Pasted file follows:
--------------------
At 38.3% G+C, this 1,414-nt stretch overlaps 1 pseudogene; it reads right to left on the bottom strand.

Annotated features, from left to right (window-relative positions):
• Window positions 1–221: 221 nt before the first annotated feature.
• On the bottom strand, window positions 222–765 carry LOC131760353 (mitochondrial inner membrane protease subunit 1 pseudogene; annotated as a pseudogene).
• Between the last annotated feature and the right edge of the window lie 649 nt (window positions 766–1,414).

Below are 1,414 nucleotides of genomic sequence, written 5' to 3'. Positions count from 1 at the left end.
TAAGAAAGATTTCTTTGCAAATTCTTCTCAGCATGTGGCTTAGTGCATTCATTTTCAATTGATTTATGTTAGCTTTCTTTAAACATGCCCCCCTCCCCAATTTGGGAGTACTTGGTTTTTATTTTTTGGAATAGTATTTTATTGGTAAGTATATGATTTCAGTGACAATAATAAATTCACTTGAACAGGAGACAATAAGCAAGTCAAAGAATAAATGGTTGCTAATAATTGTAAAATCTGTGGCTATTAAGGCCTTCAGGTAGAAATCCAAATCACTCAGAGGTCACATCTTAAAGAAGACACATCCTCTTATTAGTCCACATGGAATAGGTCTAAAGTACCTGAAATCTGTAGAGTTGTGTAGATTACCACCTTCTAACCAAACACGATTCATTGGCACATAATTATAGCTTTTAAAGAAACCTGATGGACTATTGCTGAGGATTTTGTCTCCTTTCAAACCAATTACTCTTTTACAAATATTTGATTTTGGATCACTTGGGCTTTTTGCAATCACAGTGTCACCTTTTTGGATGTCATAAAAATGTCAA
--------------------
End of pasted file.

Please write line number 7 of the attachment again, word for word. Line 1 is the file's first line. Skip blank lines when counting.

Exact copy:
TAAGAAAGATTTCTTTGCAAATTCTTCTCAGCATGTGGCTTAGTGCATTCATTTTCAATTGATTTATGTTAGCTTTCTTTAAACATGCCCCCCTCCCCAATTTGGGAGTACTTGGTTTTTATTTTTTGGAATAGTATTTTATTGGTAAGTATATGATTTCAGTGACAATAATAAATTCACTTGAACAGGAGACAATAAGCAAGTCAAAGAATAAATGGTTGCTAATAATTGTAAAATCTGTGGCTATTAAGGCCTTCAGGTAGAAATCCAAATCACTCAGAGGTCACATCTTAAAGAAGACACATCCTCTTATTAGTCCACATGGAATAGGTCTAAAGTACCTGAAATCTGTAGAGTTGTGTAGATTACCACCTTCTAACCAAACACGATTCATTGGCACATAATTATAGCTTTTAAAGAAACCTGATGGACTATTGCTGAGGATTTTGTCTCCTTTCAAACCAATTACTCTTTTACAAATATTTGATTTTGGATCACTTGGGCTTTTTGCAATCACAGTGTCACCTTTTTGGATGTCATAAAAATGTCAA